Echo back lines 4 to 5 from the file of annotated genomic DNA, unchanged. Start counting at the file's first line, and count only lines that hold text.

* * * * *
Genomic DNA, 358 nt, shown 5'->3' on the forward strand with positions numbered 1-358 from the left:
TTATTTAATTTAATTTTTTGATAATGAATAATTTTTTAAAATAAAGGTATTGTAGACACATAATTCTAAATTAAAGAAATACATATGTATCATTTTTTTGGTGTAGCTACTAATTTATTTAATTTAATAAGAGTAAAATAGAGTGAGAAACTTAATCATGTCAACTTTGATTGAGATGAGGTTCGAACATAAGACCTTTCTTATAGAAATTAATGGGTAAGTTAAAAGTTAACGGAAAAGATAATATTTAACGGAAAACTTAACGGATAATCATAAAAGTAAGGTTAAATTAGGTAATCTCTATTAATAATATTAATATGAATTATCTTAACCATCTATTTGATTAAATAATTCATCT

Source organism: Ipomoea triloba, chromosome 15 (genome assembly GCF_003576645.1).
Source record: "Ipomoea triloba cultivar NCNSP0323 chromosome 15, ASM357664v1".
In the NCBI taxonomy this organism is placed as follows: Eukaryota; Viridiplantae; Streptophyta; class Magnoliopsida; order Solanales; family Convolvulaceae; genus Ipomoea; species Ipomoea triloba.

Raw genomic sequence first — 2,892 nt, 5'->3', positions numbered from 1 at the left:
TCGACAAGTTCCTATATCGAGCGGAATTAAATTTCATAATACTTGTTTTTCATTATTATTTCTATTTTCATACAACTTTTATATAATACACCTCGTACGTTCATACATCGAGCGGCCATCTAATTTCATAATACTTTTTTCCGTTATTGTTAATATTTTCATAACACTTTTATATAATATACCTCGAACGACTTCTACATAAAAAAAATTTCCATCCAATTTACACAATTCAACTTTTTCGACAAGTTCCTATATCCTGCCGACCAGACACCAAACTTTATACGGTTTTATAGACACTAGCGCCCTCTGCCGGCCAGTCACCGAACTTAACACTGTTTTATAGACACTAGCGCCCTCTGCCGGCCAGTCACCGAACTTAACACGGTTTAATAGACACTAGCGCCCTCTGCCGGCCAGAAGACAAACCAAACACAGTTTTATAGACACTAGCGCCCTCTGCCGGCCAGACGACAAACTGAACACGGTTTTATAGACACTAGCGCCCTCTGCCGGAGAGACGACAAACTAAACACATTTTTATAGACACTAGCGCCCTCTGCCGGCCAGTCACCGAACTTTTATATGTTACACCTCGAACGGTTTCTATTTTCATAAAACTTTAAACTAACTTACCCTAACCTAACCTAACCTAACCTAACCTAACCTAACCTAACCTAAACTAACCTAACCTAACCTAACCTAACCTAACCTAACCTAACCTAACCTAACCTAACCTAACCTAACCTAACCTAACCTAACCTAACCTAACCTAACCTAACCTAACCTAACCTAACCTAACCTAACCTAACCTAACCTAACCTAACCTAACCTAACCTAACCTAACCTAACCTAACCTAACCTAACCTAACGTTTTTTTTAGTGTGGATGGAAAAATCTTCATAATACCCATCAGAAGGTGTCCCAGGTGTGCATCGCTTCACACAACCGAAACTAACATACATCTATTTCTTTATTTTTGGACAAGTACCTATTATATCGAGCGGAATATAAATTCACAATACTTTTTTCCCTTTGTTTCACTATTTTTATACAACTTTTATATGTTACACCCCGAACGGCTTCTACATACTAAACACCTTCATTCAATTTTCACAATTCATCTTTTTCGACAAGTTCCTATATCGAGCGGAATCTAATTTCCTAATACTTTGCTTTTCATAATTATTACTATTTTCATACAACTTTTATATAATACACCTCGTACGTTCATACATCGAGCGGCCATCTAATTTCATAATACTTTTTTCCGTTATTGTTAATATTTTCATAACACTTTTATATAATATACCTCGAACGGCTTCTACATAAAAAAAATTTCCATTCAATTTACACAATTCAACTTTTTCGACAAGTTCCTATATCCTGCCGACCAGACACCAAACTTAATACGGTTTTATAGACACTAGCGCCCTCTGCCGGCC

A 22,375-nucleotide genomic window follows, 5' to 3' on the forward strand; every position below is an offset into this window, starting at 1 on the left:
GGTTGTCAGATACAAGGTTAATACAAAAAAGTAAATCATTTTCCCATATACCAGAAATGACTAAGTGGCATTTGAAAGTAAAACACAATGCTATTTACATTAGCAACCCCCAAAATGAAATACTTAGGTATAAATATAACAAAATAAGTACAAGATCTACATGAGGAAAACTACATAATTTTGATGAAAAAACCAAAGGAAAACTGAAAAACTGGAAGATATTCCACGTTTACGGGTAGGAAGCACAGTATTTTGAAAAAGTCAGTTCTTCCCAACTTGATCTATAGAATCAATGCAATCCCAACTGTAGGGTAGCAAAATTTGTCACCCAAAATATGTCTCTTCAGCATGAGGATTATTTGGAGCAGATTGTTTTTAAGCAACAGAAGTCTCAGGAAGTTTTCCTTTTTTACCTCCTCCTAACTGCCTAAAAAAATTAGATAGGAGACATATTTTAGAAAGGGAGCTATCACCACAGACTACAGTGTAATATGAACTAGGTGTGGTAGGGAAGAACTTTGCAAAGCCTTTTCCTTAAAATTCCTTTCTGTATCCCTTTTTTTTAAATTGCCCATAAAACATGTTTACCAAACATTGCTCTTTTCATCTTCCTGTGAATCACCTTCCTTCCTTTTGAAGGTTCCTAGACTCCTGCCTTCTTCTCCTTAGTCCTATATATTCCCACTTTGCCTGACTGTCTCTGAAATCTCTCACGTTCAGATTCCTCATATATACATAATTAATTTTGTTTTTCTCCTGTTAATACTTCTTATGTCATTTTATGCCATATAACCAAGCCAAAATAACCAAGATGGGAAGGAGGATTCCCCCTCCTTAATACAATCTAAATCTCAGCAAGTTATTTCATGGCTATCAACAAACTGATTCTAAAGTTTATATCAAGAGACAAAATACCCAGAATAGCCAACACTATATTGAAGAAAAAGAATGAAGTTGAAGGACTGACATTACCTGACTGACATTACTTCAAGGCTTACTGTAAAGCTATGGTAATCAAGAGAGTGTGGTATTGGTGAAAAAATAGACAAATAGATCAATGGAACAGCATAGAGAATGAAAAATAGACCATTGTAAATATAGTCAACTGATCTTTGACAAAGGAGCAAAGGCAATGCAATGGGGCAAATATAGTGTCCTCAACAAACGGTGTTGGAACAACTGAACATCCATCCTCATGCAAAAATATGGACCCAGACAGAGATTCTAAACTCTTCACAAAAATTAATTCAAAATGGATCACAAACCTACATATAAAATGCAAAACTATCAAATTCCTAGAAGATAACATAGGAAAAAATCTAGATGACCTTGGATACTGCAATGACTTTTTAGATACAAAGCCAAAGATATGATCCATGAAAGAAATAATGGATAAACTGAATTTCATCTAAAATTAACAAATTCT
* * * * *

Source record: "Ipomoea triloba cultivar NCNSP0323 chromosome 15, ASM357664v1".
In the NCBI taxonomy this organism is placed as follows: Eukaryota; Viridiplantae; Streptophyta; class Magnoliopsida; order Solanales; family Convolvulaceae; genus Ipomoea; species Ipomoea triloba.